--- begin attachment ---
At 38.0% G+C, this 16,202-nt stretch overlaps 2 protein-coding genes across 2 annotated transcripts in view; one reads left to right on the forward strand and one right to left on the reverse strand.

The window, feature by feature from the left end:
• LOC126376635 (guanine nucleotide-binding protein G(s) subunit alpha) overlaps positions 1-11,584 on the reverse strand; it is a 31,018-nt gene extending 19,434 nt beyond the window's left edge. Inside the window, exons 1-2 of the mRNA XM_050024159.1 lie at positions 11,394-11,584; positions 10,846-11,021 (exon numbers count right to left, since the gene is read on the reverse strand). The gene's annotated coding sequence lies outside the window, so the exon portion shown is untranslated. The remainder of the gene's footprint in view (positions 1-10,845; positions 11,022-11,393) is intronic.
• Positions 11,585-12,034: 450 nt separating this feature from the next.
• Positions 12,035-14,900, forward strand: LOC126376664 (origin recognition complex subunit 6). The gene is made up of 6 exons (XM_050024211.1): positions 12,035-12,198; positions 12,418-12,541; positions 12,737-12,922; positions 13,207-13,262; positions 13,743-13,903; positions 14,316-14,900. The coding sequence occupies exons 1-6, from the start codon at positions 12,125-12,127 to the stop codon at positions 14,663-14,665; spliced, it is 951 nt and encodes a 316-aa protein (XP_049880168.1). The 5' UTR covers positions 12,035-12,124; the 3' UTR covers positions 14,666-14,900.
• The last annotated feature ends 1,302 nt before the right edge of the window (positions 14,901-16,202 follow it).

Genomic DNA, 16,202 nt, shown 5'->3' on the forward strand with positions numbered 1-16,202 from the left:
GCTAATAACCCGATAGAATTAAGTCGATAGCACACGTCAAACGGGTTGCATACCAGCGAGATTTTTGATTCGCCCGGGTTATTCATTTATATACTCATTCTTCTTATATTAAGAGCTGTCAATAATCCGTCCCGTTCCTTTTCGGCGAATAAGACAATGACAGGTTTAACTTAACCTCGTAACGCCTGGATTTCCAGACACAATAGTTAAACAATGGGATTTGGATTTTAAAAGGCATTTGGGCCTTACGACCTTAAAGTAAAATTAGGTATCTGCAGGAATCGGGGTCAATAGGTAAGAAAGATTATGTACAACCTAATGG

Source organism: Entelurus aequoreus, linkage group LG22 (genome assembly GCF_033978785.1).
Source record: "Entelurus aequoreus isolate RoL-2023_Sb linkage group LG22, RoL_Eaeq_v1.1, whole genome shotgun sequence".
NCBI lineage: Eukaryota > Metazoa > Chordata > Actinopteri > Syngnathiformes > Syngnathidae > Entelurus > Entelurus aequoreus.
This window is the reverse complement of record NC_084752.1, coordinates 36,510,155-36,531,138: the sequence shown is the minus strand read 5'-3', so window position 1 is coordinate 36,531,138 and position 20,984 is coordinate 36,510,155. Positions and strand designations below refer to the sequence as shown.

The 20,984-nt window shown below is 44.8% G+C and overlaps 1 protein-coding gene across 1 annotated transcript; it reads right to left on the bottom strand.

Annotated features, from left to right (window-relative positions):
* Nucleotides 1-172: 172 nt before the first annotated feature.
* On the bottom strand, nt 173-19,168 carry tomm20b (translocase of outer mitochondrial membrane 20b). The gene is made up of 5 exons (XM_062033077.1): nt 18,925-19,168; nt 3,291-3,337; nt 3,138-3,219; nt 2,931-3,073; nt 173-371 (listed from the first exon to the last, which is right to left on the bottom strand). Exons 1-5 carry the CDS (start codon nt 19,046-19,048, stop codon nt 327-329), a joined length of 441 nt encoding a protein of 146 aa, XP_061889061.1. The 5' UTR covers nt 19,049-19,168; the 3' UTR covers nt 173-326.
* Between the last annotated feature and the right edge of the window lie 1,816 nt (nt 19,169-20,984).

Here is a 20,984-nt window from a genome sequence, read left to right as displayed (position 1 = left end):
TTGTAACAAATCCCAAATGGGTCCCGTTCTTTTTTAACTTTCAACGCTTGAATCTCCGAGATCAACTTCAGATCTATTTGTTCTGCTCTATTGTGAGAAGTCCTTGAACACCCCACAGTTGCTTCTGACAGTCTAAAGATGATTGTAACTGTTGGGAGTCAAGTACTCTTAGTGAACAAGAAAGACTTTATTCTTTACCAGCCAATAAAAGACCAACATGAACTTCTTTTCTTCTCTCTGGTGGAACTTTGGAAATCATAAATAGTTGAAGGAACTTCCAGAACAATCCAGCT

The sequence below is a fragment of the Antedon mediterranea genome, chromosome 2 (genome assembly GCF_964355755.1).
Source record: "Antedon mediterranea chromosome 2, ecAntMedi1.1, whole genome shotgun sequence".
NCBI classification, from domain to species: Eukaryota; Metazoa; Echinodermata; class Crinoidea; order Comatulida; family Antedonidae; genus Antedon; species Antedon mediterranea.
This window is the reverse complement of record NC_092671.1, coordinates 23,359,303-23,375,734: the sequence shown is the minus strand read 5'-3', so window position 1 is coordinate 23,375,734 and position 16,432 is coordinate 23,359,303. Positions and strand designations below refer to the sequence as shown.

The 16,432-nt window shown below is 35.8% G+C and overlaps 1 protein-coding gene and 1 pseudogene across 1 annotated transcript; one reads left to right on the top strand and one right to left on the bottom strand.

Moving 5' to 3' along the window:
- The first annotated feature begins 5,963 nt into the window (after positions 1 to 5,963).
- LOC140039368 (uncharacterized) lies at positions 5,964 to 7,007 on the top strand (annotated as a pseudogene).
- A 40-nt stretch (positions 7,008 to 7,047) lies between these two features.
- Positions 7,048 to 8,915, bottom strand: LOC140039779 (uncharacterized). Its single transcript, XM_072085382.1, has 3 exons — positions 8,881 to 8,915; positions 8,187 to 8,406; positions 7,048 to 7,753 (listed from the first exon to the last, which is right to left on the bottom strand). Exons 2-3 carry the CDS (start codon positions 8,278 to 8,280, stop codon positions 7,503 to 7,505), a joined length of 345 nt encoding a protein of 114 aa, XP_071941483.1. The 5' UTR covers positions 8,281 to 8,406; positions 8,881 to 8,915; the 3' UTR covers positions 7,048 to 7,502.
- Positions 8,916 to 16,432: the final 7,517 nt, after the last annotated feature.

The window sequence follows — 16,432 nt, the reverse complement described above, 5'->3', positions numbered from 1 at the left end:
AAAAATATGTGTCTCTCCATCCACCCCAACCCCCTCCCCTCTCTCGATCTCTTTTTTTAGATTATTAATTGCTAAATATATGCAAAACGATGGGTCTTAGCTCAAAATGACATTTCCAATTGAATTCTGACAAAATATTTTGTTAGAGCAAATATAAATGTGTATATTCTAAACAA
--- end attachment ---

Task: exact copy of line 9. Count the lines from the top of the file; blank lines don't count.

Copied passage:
Source organism: Entelurus aequoreus, linkage group LG22 (genome assembly GCF_033978785.1).